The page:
Discuss Marxist' Theory of Alienation

Topics: Sociology, Capitalism, Karl Marx, Marxism / Pages: 11 (2646 words) / Published: Nov 22nd, 2012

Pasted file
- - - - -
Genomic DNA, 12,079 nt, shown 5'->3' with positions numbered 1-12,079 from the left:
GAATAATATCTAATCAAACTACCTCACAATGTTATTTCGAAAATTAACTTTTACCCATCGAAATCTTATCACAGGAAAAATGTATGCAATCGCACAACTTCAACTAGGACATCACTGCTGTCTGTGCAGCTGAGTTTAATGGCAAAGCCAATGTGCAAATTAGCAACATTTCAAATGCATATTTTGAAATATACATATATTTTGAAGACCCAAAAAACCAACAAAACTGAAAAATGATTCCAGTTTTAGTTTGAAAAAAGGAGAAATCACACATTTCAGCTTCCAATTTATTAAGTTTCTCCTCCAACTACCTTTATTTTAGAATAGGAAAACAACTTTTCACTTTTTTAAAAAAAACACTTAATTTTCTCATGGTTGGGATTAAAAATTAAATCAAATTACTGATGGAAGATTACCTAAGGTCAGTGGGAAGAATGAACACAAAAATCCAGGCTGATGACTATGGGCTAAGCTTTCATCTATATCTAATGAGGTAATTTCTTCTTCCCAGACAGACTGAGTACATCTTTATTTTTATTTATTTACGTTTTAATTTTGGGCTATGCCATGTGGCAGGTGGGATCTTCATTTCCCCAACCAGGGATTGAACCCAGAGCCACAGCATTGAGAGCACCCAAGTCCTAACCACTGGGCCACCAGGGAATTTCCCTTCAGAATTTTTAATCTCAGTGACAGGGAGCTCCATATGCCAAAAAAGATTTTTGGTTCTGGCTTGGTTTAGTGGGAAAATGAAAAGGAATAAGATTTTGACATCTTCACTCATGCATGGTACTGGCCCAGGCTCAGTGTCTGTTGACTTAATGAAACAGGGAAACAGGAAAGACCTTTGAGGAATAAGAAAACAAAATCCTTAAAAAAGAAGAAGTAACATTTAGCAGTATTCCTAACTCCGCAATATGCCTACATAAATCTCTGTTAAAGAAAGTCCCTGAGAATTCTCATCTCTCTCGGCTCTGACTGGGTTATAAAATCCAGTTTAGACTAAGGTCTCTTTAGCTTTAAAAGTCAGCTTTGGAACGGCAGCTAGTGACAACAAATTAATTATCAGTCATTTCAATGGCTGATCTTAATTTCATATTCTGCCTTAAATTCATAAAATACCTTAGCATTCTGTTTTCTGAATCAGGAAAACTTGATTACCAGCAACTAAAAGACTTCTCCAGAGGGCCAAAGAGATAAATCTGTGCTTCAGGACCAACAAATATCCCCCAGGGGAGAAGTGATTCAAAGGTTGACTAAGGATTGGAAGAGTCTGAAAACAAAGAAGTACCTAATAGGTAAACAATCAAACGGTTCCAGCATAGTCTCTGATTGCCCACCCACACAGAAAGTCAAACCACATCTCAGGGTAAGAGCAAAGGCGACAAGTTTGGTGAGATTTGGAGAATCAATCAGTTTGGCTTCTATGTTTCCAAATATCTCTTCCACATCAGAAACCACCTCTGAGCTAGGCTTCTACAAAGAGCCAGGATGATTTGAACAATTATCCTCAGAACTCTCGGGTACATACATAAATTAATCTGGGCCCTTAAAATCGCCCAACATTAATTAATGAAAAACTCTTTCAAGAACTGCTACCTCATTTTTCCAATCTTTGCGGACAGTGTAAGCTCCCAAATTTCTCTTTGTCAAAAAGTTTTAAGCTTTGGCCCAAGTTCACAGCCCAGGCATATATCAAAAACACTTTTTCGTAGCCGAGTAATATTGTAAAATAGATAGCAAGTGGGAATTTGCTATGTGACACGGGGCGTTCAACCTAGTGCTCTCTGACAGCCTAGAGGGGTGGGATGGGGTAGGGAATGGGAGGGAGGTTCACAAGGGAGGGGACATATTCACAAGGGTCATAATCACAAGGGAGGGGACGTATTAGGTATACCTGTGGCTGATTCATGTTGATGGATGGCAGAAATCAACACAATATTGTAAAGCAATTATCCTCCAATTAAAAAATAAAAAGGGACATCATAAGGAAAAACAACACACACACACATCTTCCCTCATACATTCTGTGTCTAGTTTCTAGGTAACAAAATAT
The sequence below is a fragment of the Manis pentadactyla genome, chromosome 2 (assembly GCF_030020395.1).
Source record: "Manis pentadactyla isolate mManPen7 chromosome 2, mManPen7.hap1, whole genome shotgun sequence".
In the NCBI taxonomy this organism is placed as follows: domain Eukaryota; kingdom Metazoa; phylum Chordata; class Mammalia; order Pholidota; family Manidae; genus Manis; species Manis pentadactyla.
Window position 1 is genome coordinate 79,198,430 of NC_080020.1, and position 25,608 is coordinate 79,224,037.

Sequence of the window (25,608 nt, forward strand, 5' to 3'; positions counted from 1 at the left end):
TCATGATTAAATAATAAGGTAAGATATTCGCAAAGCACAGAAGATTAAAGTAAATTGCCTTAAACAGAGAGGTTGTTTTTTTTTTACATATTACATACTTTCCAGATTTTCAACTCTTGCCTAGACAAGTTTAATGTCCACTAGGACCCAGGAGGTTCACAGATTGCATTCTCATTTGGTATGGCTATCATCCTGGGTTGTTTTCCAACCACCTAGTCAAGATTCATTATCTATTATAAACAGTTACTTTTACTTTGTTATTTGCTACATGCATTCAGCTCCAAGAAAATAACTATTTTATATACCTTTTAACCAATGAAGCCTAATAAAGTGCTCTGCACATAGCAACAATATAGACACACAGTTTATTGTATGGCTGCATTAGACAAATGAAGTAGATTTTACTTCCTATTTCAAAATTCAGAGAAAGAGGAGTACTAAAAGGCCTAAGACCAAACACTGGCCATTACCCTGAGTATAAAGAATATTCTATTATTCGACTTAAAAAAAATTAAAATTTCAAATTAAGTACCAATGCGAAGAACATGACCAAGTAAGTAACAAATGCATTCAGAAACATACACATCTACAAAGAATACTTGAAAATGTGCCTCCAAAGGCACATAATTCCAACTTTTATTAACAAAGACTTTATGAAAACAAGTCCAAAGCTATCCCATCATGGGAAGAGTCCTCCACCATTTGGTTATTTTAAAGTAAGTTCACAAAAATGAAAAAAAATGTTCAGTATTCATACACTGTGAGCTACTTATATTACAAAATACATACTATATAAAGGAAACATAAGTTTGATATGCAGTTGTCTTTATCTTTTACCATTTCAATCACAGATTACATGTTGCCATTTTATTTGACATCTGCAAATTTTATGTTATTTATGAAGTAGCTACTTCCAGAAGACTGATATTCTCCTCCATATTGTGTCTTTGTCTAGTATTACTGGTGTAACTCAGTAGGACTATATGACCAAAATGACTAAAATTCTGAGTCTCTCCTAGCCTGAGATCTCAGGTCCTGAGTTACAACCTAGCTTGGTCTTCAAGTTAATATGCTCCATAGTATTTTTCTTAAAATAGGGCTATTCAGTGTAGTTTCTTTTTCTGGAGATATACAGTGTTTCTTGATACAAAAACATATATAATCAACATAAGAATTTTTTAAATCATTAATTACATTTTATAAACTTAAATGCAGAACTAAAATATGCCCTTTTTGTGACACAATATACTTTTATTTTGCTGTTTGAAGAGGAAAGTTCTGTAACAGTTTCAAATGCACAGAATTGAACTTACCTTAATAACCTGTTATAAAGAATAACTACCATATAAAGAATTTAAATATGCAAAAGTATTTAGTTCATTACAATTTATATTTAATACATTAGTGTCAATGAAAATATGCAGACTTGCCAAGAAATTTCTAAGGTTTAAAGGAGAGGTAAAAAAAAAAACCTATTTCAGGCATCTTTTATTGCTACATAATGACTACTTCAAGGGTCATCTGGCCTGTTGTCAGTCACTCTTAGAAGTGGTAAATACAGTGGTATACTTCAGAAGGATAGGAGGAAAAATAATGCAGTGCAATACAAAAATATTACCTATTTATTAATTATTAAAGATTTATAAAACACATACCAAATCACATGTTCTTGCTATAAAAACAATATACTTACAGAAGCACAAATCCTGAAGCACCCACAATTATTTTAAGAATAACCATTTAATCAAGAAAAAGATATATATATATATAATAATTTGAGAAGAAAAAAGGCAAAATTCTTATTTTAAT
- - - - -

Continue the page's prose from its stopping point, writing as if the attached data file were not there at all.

When considering the concept of sociology and its definition, one immediately thinks of trying to understand the world in which we live. However, for Karl Marx we should not only understand the world, but also seek to actively change it (Macintosh, 1997). The concept of alienation differs in terms of its sociological meaning in relation to that of the psychological definition and has been used to describe many other phenomena’s over the last four centuries. The aim of this essay is to assess the concept of alienation according to Karl Marx and explore his theory relating to four differing perspectives assigned to this, whilst also researching its historical roots and any relevance in today’s society. The concept of alienation in relation to sociology was developed by Karl Marx (1818-1883), a German philosopher, political economist, revolutionary and the founding father of Communism. His ideas for this theory originated in the writings of Feuerbach, who along with George W.F Hegel, were major influences on Marx. However, unlike Feuerbach, who believed that religion had a negative impact on human experience and that man was alienated from god, Marx considered man to be alienated from man in a social context. Indeed, Marx criticised Feuerbach’s work entitled ‘The Essence of Christianity’, which was published in 1841 for not developing the concept of alienation further by linking it to economic production strategies. In it, Feuerbach insists that visions of god being similar to their own image allow for them to alienate themselves from this fictionally created character. Therefore, issues regarding low self esteem and other social or personal problems can be diluted by visiting places of worship. He insists that guidance, leadership and solace can be found within the church. Indeed, Feuerbach argued that the church was used by the government as state apparatus to control society (Hughes et al, 1995 pp. 29-30). Marx

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